SHANNON LAY + LAEL NEALE + CHAD UBOVICH + ENTRANCE @ THE ECHO
Photos by Danny Hernandez Words by Madison Desler
A brisk wind snapped through Los Angeles, the onset of winter for our temperate climate finally up us. It made the intimate Echo feel even cozier as folks shearling-lined coats and sturdy boots shook of the cold with booze and conversation. It was the perfect atmosphere for catching some of the best singer-songwriters that Los Angeles currently has on offer, giving the evening an open-mic feel and sense of discovery.
After Chad Ubovich of Meatbodies and the ethereal Lael Neale played their respective sets, the crowd was properly primed for the magic of Shannon Lay, the hard rockin’ guitarist from the stellar garage-punk-pop band Feels who moonlights as a Kevin Morby-endorsed singer-songwriter—releasing her stunning second LP, Living Water, on Morby’s new Mare imprint with Woodsist Records.
Her signature, neon-orange hair was braided and topped with a black hat as she took to the stage with a pair of guitars and a violinist. Switching back and forth between her electric and acoustic instruments, she wove a spell over 13 tracks with her pastoral fingerpicking and crystalline voice. “Home” sounded like clear, cold water, the fidelity of her voice to the sound on record completely uncanny. “All This Life Going Down”—the title track off her solo debut—was filled with subtle ebbs and flows—her power gently building until we were completely swept away.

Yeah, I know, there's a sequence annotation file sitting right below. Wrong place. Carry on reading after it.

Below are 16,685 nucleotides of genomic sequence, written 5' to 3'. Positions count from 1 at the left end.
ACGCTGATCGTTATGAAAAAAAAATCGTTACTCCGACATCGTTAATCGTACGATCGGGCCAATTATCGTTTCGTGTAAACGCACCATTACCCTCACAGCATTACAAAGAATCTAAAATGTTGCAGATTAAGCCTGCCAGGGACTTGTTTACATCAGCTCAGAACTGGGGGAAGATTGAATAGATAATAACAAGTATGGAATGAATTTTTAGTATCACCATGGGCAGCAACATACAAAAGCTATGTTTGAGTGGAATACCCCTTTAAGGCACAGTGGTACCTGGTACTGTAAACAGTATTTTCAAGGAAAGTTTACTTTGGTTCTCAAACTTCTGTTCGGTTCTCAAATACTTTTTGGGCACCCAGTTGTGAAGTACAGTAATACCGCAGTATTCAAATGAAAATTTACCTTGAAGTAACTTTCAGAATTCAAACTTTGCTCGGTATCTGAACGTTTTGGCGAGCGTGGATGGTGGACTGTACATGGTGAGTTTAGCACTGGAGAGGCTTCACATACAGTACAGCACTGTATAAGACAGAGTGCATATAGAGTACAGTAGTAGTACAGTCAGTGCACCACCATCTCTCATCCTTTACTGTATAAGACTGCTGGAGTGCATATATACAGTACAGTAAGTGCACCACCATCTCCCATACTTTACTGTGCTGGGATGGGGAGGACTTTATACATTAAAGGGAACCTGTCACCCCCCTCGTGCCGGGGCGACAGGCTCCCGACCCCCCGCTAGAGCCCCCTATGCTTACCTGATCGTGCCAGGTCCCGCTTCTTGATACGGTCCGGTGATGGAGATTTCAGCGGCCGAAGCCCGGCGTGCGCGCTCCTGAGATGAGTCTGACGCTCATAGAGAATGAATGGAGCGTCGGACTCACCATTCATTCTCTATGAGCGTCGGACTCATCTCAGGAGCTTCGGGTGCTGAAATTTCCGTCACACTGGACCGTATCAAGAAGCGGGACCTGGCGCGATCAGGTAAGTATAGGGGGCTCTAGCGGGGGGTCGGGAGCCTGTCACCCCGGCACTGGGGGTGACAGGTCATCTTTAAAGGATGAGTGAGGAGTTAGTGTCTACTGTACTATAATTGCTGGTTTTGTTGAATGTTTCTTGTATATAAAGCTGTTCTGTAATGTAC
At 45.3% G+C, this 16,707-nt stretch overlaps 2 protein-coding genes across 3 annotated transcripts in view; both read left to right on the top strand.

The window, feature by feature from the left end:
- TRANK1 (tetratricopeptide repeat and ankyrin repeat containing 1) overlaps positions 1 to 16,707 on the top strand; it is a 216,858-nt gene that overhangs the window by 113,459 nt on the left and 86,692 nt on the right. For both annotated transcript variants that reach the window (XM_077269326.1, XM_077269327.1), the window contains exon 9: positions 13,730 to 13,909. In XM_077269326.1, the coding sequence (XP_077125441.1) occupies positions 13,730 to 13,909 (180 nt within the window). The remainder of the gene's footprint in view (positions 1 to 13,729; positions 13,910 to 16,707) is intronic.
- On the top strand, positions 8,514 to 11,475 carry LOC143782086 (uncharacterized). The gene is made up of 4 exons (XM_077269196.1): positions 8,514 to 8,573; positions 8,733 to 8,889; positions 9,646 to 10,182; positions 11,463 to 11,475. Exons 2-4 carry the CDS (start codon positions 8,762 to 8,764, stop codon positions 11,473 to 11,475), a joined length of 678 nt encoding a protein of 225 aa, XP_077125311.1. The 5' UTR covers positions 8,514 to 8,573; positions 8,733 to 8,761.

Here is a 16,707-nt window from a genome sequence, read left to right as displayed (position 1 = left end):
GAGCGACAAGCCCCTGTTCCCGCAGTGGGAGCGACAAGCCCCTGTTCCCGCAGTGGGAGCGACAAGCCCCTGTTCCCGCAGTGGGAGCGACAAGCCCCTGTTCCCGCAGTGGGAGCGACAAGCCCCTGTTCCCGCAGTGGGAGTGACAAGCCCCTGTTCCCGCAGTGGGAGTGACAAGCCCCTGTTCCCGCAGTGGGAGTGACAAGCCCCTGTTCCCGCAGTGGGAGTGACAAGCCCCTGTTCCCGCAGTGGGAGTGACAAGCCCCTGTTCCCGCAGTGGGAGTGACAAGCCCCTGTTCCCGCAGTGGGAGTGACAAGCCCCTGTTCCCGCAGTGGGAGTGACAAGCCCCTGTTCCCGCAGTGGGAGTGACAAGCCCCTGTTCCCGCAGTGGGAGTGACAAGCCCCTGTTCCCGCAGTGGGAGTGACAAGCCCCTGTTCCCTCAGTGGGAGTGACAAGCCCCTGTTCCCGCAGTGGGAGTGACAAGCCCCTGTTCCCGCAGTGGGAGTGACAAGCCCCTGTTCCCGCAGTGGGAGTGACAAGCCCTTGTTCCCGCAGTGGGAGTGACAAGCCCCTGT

The lilting melody of “Give It Up,” a song about release, danced beautifully with the elegant violin as Lay sang, “You’re trying too hard/You’re holding on too tight”—a sentiment that’s properly aligned with the unfussy, unadorned music that seemed to effortlessly flow from her. Her sound is timeless, hard to place, and has the same universal, Vashti Bunyan quality that will make Shannon Lay a hidden gem that music fans are thrilled to discover 20 or 30 years from now.
“I’m gonna go right to the front so I can cry and shit while she plays,” one fan said as he left a banquet for the stage. He had his eyes closed for most of the set, well under the same hypnotic spell as the rest of the place—which seemed suspended like insects in amber. At the very end of the set, the sequence of the “The Moons Detriment,” “Recording 15,” and a stunning cover of the Kris Kristofferson-penned “Sunday Morning Coming Down,” was pure magic. You could feel the room’s heart-rate slow and the breathing deepen—shaken back to reality only when Lay played her final note.
The show was closed by Entrance.